Testing your Implementation

chirouter currently does not have automated tests, and all testing is done manually from the mininet command-line interface (CLI). However, we provide a suggested order of implementation that will allow you to verify that certain components of the router are working correctly before moving on to other components.

Sample Topology

To test your router, mininet will simulate the following network topology:

Sample Topology

This means your router will have three interfaces, each connected to a network. The routing table for the router will be the following:

Destination     Gateway         Mask            Iface
192.168.0.0     0.0.0.0         255.255.0.0     eth1
172.16.0.0      0.0.0.0         255.255.240.0   eth2
10.0.0.0        0.0.0.0         255.0.0.0       eth3

Notice how the topology also defines four hosts (server1, server2, client1, and client2). Using the mininet CLI, you will be able to run standard network commands (such as ping, traceroute, etc.) from those hosts.

Responding to ARP requests

Your very first task will be to respond to ARP requests. Otherwise, the other devices on the network will be unable to send you IP datagrams.

To test whether you are generating correct ARP replies, you can run the following from mininet:

mininet> client1 ping -c 4 10.0.0.1

At this point, ping will not work (since you haven’t implemented ICMP yet), but this will make client1 send an ARP request for 10.0.0.1 (the IP address for the router’s eth3 interface). If you generate a correct ARP reply, the reply will be stored in client1’s ARP cache. You can see the state of this cache by running arp -n in client1. If your ARP reply was successful, you will see and entry for 10.0.0.1 (the MAC address will likely be different when you run it):

mininet> client1 arp -n
Address                  HWtype  HWaddress           Flags Mask            Iface
10.0.0.1                 ether   e2:37:3d:e5:c5:29   C                     client1-eth0

Note: client1’s ARP cache is completely distinct from the one you’re implementing. client1 represents a computer on the network, and is completely simulated by mininet. You are implementing the router, which has its own ARP cache (and which you cannot query or see from the mininet CLI).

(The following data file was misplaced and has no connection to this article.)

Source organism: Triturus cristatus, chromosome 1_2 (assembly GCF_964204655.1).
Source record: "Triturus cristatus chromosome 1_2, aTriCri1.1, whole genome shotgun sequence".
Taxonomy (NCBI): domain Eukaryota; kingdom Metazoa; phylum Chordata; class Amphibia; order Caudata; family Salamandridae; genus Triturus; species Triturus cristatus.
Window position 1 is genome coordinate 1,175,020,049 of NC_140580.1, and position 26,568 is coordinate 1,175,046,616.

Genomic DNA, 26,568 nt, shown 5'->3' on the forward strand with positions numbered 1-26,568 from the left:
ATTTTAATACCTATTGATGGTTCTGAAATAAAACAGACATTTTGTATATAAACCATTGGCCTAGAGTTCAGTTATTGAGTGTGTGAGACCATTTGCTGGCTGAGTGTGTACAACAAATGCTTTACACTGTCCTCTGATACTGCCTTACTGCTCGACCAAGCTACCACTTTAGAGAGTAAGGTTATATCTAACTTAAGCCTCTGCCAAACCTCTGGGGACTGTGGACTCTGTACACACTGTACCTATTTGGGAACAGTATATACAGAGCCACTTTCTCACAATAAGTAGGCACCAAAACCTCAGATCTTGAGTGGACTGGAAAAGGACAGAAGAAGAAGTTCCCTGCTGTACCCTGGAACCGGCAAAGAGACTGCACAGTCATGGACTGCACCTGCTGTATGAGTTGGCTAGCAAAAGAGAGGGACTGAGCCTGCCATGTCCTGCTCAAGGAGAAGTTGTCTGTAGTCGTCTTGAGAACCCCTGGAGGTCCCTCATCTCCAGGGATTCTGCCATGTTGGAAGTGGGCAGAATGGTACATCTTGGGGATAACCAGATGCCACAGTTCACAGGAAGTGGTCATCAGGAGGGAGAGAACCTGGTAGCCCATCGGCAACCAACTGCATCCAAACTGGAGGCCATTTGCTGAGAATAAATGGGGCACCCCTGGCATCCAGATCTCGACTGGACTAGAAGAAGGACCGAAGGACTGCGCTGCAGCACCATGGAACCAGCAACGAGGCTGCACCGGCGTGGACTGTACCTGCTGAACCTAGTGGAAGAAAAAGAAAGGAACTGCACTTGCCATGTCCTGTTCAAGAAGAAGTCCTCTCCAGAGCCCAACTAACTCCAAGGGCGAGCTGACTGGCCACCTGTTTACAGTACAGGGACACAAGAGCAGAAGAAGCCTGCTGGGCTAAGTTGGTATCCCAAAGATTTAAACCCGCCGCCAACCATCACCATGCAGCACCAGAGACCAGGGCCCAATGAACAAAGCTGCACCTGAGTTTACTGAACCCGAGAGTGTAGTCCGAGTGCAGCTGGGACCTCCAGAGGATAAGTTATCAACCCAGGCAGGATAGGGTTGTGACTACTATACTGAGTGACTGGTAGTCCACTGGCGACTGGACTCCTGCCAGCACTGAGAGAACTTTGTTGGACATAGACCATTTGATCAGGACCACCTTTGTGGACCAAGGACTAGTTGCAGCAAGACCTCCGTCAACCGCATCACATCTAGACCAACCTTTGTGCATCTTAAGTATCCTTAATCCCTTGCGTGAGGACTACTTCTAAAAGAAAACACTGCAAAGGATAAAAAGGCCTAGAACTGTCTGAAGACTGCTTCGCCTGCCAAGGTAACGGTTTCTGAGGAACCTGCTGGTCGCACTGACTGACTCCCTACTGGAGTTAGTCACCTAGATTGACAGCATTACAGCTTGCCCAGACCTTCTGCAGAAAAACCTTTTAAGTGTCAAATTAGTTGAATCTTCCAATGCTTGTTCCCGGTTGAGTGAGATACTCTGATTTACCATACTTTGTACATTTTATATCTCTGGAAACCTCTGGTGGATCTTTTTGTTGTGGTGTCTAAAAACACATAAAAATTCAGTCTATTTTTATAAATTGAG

Responding to ICMP requests directed to the router

Next, implement the functionality described in ICMP and, specifically, the one that doesn’t require supporting ARP. When you receive a message that triggers one of the ICMP responses described in that section of the assignment, you can simply use the source Ethernet address as the destination address of the reply.

To test whether you’re responding to Echo Replies correctly, just ping the router like this:

mininet> client1 ping -c 4 10.0.0.1
PING 10.0.0.1 (10.0.0.1) 56(84) bytes of data.
64 bytes from 10.0.0.1: icmp_seq=1 ttl=255 time=17.5 ms
64 bytes from 10.0.0.1: icmp_seq=2 ttl=255 time=34.5 ms
64 bytes from 10.0.0.1: icmp_seq=3 ttl=255 time=51.4 ms
64 bytes from 10.0.0.1: icmp_seq=4 ttl=255 time=18.8 ms

--- 10.0.0.1 ping statistics ---
4 packets transmitted, 4 received, 0% packet loss, time 3004ms
rtt min/avg/max/mdev = 17.565/30.609/51.498/13.782 ms

Note: If for this ping command (or any other ping commands listed on this page), you get 84 bytes from instead of 64 bytes from, that is still considered correct.

To test whether you’re generating ICMP Host Unreachable messages correctly, ping one of the router’s other IP addresses:

mininet> client1 ping -c 4 192.168.1.1
PING 192.168.1.1 (192.168.1.1) 56(84) bytes of data.
From 10.0.0.1 icmp_seq=1 Destination Host Unreachable
From 10.0.0.1 icmp_seq=2 Destination Host Unreachable
From 10.0.0.1 icmp_seq=3 Destination Host Unreachable
From 10.0.0.1 icmp_seq=4 Destination Host Unreachable

--- 192.168.1.1 ping statistics ---
4 packets transmitted, 0 received, +4 errors, 100% packet loss, time 3005ms

To check whether you’re generating ICMP Time Exceeded messages correctly, run the following:

mininet> client1 ping -c 4 -t 1 10.0.0.1
PING 10.0.0.1 (10.0.0.1) 56(84) bytes of data.
From 10.0.0.1 icmp_seq=1 Time to live exceeded
From 10.0.0.1 icmp_seq=2 Time to live exceeded
From 10.0.0.1 icmp_seq=3 Time to live exceeded
From 10.0.0.1 icmp_seq=4 Time to live exceeded

--- 10.0.0.1 ping statistics ---
4 packets transmitted, 0 received, +4 errors, 100% packet loss, time 3005ms

To test whether you’re generating ICMP Port Unreachable messages correctly, try tracerouting the router:

mininet> client1 traceroute 10.0.0.1
traceroute to 10.0.0.1 (10.0.0.1), 30 hops max, 60 byte packets
 1  10.0.0.1 (10.0.0.1)  17.487 ms  17.826 ms  17.825 ms

Traceroute actually uses UDP packets where the IP datagram has increasingly larger TTLs. This means that intermediate hops will return a Time Limit Exceeded response, and the destination host will return a Port Unreachable when the IP datagram has the TTL set to the right number of hops.

Sending ARP requests and processing ARP replies

To test that you can send ARP requests correctly, and can process ARP replies correctly, but without having to deal with IP forwarding or with timing out pending ARP requests that have been sent too many times, write your forwarding logic with the following assumptions:

  1. You only forward IP datagrams to server1, and you can hardcode the Ethernet interface that reaches that network (i.e., you don’t have to look anything up in the routing table). However, you will still rely on sending an ARP request to find server1’s MAC address.